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Thread: Cleaning and repairing the shellac clear coat on vintage sewing mcahines

  1. #41
    Power Poster miriam's Avatar
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    Quote Originally Posted by Silver Needle View Post
    Can I save this thread somehow so I can find it when I need it?
    You can make a "blog" on your profile and save it on there
    NEVER let a sewing machine know you are in a hurry.
    Success is not final. Failure is not fatal. It is the courage to continue that counts. Winston Churchill

  2. #42
    Super Member Christine-'s Avatar
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    If it's a machine I'll use, as opposed to one sitting all purty in a collection, I use a high-grade furniture wax instead of shellac or poly. The wax gives it the beautiful finish you want, but it won't show the scratches from pins, etc like it will on shellac or poly. Here's a photo of a 15-91 I restored last month.

    I only restored the top, I left the sides alone. I used denatured alcohol to dissolve the old shellac and once it was dissolved I spread it thinly and let dry. And then I used Briwax in the Mahogany tinted version, and voila! It's beautiful again.

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  3. #43
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    Some of the veneer on my Singer treadle leaf is missing and loose. Can I use wood glue to stick down the loose pieces and do I fill the missing pieces or just leave them?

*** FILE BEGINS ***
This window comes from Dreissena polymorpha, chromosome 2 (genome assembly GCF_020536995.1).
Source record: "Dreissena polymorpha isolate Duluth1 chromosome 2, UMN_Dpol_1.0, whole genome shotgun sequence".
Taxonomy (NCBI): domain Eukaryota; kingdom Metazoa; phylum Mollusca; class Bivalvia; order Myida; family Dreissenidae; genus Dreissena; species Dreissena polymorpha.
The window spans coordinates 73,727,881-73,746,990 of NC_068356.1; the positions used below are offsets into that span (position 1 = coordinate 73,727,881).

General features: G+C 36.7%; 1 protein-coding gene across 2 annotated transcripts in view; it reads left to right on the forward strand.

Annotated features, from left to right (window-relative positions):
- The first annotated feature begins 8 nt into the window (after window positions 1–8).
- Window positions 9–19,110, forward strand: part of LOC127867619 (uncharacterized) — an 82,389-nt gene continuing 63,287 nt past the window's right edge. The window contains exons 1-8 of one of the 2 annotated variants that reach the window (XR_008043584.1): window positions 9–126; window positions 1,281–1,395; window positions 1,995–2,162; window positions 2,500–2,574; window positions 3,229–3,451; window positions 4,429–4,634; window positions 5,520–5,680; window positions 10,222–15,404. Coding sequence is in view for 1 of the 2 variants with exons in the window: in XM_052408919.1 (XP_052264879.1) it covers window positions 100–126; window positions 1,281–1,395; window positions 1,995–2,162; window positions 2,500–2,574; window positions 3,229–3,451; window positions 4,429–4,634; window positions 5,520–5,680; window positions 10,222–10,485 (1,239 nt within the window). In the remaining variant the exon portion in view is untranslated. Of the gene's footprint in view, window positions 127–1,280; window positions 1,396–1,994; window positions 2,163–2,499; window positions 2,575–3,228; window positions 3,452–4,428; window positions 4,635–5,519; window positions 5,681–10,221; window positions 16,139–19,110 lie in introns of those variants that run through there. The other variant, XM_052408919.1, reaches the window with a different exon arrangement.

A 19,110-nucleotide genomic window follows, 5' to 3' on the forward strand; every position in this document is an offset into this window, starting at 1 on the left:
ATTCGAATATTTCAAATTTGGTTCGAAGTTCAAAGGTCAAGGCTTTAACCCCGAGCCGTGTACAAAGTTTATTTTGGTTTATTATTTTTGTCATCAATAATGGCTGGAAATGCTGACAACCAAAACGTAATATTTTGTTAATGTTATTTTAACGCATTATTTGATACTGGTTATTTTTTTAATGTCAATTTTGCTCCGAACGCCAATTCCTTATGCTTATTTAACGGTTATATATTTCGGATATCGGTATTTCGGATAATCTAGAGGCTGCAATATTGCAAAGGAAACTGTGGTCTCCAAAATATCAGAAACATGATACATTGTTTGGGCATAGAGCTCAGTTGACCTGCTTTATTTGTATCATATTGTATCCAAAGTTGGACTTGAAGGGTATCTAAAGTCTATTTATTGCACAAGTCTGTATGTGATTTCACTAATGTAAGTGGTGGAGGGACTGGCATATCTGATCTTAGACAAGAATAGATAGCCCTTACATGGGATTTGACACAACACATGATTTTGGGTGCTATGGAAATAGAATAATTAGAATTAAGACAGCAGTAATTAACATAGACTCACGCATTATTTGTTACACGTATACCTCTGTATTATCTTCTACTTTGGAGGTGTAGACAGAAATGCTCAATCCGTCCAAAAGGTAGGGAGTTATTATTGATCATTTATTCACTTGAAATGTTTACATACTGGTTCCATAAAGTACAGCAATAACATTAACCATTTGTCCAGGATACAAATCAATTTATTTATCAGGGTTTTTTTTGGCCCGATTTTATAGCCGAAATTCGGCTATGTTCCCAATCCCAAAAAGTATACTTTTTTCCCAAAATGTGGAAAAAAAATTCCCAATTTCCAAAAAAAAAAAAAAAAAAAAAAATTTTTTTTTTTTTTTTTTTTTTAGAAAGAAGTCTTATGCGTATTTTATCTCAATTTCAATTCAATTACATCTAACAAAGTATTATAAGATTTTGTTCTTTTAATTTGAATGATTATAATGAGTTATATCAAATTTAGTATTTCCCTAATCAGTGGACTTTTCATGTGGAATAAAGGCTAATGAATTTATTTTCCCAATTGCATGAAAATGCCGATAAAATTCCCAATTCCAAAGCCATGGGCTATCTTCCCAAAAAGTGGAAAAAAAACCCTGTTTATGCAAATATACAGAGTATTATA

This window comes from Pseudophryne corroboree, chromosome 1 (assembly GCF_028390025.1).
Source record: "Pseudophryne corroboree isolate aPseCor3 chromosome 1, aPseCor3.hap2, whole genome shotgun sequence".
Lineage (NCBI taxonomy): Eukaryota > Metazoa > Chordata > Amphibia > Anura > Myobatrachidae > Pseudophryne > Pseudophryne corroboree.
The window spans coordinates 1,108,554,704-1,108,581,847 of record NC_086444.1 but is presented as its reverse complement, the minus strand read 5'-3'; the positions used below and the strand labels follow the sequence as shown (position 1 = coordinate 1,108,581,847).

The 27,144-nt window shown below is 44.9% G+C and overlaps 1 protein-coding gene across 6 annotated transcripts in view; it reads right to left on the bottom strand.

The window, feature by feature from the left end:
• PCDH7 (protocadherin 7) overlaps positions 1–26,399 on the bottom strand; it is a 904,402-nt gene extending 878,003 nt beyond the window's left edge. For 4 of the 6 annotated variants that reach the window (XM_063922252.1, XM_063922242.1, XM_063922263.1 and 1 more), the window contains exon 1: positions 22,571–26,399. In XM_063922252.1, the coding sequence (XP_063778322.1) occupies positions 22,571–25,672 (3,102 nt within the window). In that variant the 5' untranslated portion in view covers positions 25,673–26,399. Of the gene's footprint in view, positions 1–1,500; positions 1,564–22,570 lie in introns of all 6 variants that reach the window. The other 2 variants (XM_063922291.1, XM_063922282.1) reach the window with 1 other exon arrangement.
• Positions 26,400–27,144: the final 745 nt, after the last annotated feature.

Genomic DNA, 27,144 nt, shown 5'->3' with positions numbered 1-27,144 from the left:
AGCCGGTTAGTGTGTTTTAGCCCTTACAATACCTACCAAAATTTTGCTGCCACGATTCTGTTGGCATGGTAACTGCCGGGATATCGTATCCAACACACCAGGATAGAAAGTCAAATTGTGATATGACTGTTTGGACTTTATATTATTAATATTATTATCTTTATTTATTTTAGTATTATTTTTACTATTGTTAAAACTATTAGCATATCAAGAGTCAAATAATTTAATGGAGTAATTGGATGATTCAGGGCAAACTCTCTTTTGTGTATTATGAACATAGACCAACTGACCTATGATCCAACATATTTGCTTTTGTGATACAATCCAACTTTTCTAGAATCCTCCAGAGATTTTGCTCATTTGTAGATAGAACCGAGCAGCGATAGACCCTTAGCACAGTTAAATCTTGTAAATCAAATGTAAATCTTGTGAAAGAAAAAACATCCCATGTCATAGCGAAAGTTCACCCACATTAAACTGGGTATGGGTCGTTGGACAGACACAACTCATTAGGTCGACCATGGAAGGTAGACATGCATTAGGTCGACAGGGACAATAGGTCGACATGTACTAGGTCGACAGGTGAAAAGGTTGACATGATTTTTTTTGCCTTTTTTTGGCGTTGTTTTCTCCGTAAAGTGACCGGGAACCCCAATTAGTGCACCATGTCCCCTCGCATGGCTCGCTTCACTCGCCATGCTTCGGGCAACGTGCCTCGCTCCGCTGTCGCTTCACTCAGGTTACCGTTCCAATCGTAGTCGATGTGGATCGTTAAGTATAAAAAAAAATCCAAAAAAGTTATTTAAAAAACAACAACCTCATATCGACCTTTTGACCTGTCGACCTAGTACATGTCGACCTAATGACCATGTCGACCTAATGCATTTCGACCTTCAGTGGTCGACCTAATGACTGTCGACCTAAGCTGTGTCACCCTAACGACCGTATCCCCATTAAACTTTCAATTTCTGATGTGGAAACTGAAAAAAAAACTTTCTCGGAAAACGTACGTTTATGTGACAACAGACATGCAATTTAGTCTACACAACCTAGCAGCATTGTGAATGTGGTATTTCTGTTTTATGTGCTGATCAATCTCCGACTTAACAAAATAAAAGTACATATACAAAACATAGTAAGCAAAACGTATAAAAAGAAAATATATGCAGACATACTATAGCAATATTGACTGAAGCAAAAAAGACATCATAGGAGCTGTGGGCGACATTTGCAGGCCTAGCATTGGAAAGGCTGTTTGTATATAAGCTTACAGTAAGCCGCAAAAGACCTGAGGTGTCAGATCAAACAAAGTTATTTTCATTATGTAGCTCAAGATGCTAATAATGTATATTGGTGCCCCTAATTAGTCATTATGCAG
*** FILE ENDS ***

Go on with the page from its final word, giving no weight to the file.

4. #44
    Super Member Glenn's Avatar
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    Christine. I use Briwax all the time. It is a wonderful protuct. Nice job on the cabinet.
    Glenn W. Cleveland

  5. #45
    Super Member Glenn's Avatar
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    Quote Originally Posted by Silver Needle View Post
    We have a 1925 Singer with wood case intact. But the wiring in bad shape. Can a person get into the motor to put in new wire or do we need a specialist. Also we have a treadle with blond table. The table looks like either someone tried to sand it a little at one time or finish is worn. We wondered about a light sanding with super fine sand paper, but what would you recommend we use for finish?
    Sorry I don't do wiring but can tell you about the cabinet. Sand it the blonde cabinet with 220 grit sandpaper until smooth and vacuum all the dust off. Since it is a blonde finish this is one of the very few times I would recommend water base poly, you choice as to gloss or semi-gloss. This water based poly will not add any color to the blonde finish. If you use shellac or oil based poly it will give the blonde finish an amber glow which would not be typical for this type of finish. You could use clear lacquer but it is to difficult to use for the diy person. Hope this helps Skip
    Glenn W. Cleveland

  6. #46
    Super Member Christine-'s Avatar
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    Quote Originally Posted by Tartan View Post
    Some of the veneer on my Singer treadle leaf is missing and loose. Can I use wood glue to stick down the loose pieces and do I fill the missing pieces or just leave them?